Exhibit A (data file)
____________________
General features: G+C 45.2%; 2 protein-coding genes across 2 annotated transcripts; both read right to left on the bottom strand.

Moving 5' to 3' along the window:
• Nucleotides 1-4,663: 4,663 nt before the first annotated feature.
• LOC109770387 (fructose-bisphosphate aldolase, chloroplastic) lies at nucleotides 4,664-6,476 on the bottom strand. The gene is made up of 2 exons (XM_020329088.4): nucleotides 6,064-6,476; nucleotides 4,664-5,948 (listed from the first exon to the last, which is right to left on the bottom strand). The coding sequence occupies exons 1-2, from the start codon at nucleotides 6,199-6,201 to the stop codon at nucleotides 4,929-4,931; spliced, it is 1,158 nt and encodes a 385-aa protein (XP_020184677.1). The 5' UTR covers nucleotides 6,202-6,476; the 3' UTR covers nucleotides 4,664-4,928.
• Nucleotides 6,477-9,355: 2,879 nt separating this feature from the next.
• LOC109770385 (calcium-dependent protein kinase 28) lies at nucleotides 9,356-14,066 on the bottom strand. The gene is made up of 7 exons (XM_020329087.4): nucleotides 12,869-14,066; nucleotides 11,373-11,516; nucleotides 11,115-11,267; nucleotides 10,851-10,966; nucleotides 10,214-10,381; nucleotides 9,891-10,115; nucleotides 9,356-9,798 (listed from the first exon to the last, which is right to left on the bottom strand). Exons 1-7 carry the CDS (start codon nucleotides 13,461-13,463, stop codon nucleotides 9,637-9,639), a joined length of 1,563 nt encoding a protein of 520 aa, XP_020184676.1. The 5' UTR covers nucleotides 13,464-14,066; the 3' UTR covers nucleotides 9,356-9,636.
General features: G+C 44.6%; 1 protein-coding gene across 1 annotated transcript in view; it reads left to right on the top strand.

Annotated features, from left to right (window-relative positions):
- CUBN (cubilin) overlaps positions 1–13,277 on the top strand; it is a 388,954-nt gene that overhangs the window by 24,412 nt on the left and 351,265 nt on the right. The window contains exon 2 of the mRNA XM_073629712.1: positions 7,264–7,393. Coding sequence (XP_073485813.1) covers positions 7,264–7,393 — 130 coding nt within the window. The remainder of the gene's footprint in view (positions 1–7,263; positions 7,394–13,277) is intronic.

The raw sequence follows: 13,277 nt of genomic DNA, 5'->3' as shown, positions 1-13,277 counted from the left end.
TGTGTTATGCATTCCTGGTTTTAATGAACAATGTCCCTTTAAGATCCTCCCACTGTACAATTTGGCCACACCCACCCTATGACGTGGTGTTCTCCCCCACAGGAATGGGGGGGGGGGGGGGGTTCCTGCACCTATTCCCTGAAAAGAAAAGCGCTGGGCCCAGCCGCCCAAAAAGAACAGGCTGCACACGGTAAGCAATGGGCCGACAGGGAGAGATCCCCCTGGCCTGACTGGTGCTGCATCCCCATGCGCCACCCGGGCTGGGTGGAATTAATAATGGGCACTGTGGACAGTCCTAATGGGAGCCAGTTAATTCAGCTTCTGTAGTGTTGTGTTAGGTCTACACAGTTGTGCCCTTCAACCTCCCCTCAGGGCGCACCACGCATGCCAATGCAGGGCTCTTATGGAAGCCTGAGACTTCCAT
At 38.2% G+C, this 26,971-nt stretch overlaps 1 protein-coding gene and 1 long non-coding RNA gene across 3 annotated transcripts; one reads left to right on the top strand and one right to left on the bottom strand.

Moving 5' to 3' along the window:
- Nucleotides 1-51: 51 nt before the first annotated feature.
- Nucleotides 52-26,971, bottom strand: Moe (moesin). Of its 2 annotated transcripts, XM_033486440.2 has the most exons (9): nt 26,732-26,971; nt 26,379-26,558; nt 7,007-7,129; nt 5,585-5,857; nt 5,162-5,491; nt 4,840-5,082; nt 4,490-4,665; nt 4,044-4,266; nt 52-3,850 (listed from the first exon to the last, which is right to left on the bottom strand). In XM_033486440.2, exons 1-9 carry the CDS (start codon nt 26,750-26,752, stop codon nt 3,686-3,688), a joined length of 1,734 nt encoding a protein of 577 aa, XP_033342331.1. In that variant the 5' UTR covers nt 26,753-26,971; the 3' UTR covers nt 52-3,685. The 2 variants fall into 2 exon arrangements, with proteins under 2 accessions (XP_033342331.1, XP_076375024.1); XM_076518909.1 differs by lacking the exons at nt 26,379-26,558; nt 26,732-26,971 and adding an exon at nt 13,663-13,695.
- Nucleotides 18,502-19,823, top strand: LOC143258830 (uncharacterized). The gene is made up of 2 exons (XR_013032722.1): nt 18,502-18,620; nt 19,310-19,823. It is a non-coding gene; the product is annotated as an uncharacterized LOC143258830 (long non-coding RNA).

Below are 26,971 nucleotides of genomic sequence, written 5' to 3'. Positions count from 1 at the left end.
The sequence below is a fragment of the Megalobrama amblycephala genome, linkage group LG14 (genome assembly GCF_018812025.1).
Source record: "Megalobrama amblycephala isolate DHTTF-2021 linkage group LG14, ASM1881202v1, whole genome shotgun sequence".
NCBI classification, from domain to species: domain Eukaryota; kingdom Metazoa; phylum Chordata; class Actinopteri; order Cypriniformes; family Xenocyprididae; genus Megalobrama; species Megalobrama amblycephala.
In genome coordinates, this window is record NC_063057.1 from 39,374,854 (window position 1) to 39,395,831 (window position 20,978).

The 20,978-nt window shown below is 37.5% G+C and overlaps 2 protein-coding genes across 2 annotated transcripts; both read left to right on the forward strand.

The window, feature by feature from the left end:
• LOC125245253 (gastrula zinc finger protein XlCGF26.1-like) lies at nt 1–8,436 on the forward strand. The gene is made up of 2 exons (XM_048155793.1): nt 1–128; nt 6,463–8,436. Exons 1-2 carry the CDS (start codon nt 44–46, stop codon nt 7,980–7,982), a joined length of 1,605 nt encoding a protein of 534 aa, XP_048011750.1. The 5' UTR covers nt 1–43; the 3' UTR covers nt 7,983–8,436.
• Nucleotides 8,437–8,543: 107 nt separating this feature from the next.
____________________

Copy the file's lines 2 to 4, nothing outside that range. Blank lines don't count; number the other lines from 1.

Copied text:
Moving 5' to 3' along the window:
• Nucleotides 1-4,663: 4,663 nt before the first annotated feature.
• LOC109770387 (fructose-bisphosphate aldolase, chloroplastic) lies at nucleotides 4,664-6,476 on the bottom strand. The gene is made up of 2 exons (XM_020329088.4): nucleotides 6,064-6,476; nucleotides 4,664-5,948 (listed from the first exon to the last, which is right to left on the bottom strand). The coding sequence occupies exons 1-2, from the start codon at nucleotides 6,199-6,201 to the stop codon at nucleotides 4,929-4,931; spliced, it is 1,158 nt and encodes a 385-aa protein (XP_020184677.1). The 5' UTR covers nucleotides 6,202-6,476; the 3' UTR covers nucleotides 4,664-4,928.